Think you can type a search term into Google and it will find most of the relevant pages featuring that word or phrase? Think again.
Three weeks ago, Google Operating System reported on an odd bug in Google's search results. If you searched for a highly common term, Google would claim to find millions of results, but would stop showing them after delivering only 100 or so, claiming that everything else was a duplicate result.
At the time, I figured it was a temporary bug and Google would fix it in a few days. Google constantly tweaks its search algorithms and sometimes that leads to problems. But when I checked it out again last night, exactly the same issue was still evident.
A search on Google's Australian site for "Yahoo" suggested that there were more than a billion pages featuring that phrase. Not so odd. But if you scroll through the results, you only get to page 8 -- just 80 results -- before Google tells you this:
In order to show you the most relevant results, we have omitted some entries very similar to the 80 already displayed.
I don't doubt there's a massive amount of duplication in Google's billion-odd results including the word "Yahoo". But I also don't doubt that there are more than 80 dinstinct pages with the word Yahoo on them online, or indeed that there are more than the 78 pages of results Google promises in this message. Hell, there are more than 80 posts on Lifehacker referring to Yahoo. Let's not even think about how many pages are on Yahoo!'s own domains, even excluding the Japanese domains that dominate the last page of results we do see.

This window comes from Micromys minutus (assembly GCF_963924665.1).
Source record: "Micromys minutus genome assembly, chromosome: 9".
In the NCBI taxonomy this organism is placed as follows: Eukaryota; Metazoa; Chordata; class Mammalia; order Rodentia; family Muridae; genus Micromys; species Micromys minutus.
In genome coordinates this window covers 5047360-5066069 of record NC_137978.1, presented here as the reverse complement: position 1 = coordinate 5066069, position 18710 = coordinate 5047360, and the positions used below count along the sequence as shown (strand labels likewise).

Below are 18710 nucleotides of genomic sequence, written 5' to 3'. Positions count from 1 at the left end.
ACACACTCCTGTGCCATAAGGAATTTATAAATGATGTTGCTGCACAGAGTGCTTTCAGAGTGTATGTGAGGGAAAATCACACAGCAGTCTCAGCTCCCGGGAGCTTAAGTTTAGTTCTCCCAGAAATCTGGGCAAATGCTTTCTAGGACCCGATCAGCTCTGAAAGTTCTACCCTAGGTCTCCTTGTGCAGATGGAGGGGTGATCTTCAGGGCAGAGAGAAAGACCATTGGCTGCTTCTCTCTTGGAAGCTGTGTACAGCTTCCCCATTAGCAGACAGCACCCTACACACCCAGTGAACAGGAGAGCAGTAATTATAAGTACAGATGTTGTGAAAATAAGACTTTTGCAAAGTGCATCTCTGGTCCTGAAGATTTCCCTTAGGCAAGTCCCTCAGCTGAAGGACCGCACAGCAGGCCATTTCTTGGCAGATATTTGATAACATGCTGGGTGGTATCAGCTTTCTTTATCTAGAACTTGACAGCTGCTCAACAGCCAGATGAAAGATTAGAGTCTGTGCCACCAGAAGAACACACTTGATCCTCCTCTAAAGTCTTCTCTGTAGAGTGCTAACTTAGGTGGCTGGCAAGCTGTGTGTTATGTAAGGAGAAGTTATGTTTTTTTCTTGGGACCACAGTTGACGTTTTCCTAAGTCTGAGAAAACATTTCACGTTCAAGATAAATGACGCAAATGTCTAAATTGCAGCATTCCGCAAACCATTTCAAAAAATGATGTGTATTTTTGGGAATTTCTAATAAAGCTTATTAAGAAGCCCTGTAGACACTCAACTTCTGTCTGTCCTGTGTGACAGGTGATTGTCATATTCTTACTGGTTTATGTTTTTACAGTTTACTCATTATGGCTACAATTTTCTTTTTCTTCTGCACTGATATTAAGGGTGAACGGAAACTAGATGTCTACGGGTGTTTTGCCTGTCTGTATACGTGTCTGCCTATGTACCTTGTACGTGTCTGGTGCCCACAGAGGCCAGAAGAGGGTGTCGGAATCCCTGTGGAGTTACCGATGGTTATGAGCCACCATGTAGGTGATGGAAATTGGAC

This is a massive screw-up on Google's part. It looks like its desire to present "relevant" or "current" results is crashing out well before it has shown you everything in its index.
Google offers you the option to see a fuller set of results with the duplicates included. But for the Yahoo query, even that timed out after 49 pages (or 490 results), and didn't even offer me the ability to see more searches. After page 49 of searching for Yahoo, it just gave up. That means of the claimed billion results, Google doesn't want to show you more than 500 at best.
Google's stated aim is to offer you the result you want on the first page, but that's not always the reason we use it. Sometimes we want to see everything linking to a particular term. Right now, you can't trust what Google tells you in that context at all. Bear that in mind if you're involved in an SEO project or are using Google for research.